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Boots Corner closed for 6 Months and the consequences for Cheltenham appear very much ‘out of sight, out of mind’

December 28, 2018 2 comments

Boots Corner montage 2

Yes, that’s right. The Boots Corner debacle, the traffic problems It has created for everyone beyond the Planners masterpiece and the now ghost-like roads just a stones throw from the Town Centre have been an evolving problem facing local People and Businesses for 6 Months.

The glad-handing and self-congratulation that we see pouring out in response to every legitimate concern that is tabled, wouldn’t be a problem for anyone outside the Council and the ‘project’ itself, if it weren’t absolutely clear to everyone else that the passage of time and every new thing being added is making the problems worse and worse.

Be in no doubt, the quantitative data that will be used to legitimise this train wreck of a Town Traffic Plan will inevitably support everything that Officers and Councillors say.

What it won’t do is consider any of the qualitative or experiential impacts which are the real consequence for local People, Businesses and frequent visitors or commuters to the Town. Simply because that was never what this vanity project was about.

Out in the real world, Cheltenham’s many passionate Small Business Owners know what does and doesn’t work in the Town Centre. They’ve done the trial and error already, many times over and know intrinsically how footfall and the number of customers who enter through their doors is directly affected and proportional to the cars and traffic that travel past and have direct access and line-of-sight knowledge of who they are and what they are offering to customers.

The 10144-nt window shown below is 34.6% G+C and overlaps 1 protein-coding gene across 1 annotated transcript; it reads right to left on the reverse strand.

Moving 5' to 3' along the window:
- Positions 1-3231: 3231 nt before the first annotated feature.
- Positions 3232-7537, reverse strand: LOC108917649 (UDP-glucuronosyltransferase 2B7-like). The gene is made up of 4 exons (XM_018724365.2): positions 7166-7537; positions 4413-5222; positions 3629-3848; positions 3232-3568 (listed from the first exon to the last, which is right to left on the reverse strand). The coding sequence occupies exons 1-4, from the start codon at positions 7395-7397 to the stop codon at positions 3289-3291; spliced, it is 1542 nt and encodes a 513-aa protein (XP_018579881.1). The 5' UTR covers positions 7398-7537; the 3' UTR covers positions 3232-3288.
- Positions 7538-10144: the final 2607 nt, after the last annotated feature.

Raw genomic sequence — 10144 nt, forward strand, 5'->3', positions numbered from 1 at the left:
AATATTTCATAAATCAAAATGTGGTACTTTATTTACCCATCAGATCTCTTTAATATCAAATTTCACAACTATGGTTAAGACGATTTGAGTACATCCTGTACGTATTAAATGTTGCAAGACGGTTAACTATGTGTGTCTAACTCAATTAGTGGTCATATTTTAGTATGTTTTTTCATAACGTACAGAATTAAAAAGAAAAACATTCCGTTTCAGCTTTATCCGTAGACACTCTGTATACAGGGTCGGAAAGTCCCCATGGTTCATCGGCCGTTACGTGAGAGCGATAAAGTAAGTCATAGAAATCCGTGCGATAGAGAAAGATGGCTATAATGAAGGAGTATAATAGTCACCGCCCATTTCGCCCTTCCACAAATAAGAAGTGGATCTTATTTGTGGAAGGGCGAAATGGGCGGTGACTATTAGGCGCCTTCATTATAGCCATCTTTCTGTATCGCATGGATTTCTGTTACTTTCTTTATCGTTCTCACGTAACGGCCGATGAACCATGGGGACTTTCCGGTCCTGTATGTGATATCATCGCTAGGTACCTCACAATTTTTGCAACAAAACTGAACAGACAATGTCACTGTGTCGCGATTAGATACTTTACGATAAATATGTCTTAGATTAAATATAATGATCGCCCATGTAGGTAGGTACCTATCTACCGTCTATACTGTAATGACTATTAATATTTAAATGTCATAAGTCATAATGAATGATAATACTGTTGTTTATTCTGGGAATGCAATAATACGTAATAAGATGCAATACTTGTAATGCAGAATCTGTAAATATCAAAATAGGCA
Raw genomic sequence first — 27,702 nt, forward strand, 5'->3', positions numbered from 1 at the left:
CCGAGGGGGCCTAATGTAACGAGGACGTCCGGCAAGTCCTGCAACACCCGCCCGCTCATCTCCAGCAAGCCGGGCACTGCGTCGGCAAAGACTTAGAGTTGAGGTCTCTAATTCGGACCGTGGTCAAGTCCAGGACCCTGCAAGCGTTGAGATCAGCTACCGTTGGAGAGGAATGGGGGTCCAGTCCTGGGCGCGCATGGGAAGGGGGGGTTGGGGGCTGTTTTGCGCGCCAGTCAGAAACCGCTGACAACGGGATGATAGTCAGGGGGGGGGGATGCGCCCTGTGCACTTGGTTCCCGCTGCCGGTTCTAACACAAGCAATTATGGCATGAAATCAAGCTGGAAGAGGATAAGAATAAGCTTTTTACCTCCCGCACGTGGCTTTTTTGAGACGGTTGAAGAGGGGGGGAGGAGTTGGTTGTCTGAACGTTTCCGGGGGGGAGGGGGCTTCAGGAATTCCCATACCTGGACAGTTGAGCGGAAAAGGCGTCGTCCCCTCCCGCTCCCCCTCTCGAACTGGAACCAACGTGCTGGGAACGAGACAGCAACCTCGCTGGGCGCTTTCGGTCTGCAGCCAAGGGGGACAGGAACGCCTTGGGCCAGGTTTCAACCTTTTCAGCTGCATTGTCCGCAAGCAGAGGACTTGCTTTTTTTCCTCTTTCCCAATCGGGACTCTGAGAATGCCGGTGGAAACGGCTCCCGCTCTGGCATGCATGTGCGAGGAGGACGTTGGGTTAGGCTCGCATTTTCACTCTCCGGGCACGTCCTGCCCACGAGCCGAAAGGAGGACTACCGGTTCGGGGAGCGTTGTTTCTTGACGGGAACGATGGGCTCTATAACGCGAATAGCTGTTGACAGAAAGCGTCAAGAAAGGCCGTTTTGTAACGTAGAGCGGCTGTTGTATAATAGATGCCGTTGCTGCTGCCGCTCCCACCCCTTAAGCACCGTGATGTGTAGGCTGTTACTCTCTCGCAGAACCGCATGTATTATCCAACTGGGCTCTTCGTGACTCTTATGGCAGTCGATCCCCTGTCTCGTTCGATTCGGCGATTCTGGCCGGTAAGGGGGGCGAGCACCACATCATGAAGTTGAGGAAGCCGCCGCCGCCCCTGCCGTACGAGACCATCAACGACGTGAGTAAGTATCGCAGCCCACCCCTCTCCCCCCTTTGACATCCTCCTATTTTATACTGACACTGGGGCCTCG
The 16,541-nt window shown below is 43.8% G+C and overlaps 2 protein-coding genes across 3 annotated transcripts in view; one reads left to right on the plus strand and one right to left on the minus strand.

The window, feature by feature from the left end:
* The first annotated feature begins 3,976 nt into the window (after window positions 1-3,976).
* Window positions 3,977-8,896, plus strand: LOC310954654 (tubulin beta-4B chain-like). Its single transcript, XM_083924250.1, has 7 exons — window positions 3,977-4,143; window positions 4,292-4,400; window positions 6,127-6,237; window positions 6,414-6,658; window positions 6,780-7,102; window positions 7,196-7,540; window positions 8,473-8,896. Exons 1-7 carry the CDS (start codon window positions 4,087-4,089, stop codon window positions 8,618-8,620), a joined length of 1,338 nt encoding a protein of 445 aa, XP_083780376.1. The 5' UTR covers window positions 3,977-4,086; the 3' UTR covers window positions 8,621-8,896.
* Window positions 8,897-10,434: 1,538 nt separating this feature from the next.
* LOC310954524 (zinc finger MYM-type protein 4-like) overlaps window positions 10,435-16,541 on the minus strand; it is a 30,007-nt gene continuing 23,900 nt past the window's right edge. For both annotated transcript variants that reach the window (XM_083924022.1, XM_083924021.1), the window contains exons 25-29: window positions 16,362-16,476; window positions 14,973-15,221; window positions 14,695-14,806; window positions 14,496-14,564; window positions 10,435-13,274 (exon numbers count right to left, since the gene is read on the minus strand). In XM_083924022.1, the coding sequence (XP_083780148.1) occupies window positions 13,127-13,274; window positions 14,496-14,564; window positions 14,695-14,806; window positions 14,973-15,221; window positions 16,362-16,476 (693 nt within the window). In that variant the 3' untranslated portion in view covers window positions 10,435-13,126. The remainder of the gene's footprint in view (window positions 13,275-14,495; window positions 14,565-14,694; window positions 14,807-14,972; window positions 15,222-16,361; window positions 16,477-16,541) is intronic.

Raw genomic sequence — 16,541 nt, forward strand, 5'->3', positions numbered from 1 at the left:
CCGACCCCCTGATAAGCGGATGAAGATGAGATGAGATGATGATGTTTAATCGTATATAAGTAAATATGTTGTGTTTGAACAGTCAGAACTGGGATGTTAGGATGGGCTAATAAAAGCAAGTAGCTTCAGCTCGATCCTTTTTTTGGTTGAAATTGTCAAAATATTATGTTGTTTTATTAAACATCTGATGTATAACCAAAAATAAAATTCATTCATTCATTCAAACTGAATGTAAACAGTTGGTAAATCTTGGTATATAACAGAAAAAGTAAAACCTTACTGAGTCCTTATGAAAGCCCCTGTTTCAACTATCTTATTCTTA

They possessed this knowledge long before the Boots Corner project got underway and have since increased their level of knowledge and understanding in a very practical way. Information which the arrogance and ‘we know best’ attitude of the controlling Councillors and the Planners both before and since the Scheme was launched has been overlooked.

The only figures and data which now matters to the Council are the number of feet on the High Street. And the answer to the question which should automatically follow this reality simply raises many more questions and a justifiably significant level of concern about what the priorities of Cheltenham’s District Authority now are as opposed to what they should actually be.

Take a walk in the streets behind boots, M&S and John Lewis and only the most unaware of people could walk away from the experience without recognising the physical and atmospheric change to what is still a part of Cheltenham Town Centre.

Whilst the confusing mish-mash of changes to what used to be a straightforward and accessible road system may seem much safer to some faceless bureaucrat in an office somewhere, the strange silence of these roads doesn’t foretell a beneficial change taking place for any of the businesses that cannot afford the significant rents and mortgages of the revamped High Street, forcing them to go beyond.